BUSINESS

US stock futures drop on global economy worries

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NEW YORK (AP) - Stock futures fell sharply Monday amid fresh fears about the global economy and ahead of the start of earnings season.

Photo: Agamitsudo via Wikimedia Commons

Concern about potential government debt defaults have spread beyond Greece, Ireland and Portugal to Italy and Spain. Greece is about to receive a second rescue package that will bring the country back from the brink of default.

But investors are now focusing on the prospect that the crisis could spill over into much-larger Italy and Spain. Italian banks UniCredit SpA and Intesa fell sharply Friday, sparking fears that even aid from international lenders may not be enough to stop a broad deterioration of the European economy.

"What the European Union is trying to do is keep the problem contained at a sovereign level and not have the infection spread to the banking system," said Jack Ablin, chief investment officer at Harris Private Bank. "To see a bank drop that much, that fast suggests there may be a breach."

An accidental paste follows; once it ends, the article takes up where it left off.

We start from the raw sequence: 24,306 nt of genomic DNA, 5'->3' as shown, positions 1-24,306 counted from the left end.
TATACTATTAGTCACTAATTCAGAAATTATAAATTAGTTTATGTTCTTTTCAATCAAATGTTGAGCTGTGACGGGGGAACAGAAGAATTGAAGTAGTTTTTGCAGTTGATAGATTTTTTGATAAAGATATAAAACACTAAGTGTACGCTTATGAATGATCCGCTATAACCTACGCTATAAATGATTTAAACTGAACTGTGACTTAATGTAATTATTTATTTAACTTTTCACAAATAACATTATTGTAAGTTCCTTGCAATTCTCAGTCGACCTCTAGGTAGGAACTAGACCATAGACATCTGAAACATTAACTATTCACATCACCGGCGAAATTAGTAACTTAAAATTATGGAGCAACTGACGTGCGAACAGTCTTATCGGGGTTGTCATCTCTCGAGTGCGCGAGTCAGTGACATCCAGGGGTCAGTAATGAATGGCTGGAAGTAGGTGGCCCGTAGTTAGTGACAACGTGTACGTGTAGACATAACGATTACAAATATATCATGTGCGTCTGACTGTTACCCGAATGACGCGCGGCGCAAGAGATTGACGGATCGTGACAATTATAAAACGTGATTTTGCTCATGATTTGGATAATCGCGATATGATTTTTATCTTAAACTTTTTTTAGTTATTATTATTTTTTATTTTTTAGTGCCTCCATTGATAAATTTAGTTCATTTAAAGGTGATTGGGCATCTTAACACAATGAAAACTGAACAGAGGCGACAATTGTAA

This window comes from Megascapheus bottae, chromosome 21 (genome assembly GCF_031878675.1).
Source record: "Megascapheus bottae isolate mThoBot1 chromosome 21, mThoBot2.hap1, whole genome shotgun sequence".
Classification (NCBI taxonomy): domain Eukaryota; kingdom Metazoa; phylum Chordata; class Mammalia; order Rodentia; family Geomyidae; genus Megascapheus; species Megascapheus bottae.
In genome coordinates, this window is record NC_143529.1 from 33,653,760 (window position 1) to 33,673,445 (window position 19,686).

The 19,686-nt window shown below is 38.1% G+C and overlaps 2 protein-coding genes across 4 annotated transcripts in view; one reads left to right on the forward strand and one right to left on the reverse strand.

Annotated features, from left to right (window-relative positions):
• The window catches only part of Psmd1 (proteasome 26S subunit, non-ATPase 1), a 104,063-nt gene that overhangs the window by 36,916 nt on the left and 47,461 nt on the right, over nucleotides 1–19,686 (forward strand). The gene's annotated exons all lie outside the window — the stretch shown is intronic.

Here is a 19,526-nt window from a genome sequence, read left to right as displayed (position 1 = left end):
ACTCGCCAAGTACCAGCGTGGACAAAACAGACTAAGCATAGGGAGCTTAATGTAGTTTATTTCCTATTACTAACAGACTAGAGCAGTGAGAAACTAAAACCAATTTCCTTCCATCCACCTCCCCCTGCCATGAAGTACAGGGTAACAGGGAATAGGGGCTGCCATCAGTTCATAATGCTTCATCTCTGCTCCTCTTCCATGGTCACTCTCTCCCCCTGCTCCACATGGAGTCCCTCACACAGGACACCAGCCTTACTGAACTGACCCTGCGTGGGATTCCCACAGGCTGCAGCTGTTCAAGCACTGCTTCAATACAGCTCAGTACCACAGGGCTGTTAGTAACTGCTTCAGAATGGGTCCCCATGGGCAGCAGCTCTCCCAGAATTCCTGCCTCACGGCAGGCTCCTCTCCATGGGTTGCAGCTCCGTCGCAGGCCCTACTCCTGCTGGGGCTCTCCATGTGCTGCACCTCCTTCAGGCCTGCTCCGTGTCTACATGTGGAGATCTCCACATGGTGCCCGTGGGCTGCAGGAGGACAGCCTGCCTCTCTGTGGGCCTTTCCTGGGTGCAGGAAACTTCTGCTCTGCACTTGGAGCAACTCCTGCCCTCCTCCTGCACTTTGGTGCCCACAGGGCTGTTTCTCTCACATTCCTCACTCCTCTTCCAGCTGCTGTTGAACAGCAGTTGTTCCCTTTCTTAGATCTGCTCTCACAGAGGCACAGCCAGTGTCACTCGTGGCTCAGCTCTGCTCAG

New concerns also arose about the U.S. economy over the weekend. Setbacks in budget talks between Republicans and Democrats raised the possibility that the U.S. might fail to pay its debt for the first time in history.

A government report Friday saying the economy created far fewer jobs than expected in June compounded fears that the U.S. economy was in even worse shape than previously thought.

Ahead of the opening bell, Dow Jones industrial average fell 117 points, or 0.9 percent, to 12,498. Standard & Poor's 500 futures fell 17, or 1.2 percent, to 1,324. Nasdaq 100 futures fell 28, or 1.2 percent, to 2,380.

Aluminum maker Alcoa announces its second-quarter results after the trading day ends, marking the unofficial beginning of U.S. earnings season.

Aluminum is used in everything from airplanes to beer cans, so the company's results offer insight into how the broader U.S. economy is doing.

Insurance giant AIG fell 1.2 percent in premarket trading after announcing it would fire at least one of the bankers it used for its recent public stock offering before it sells more stock later this year.

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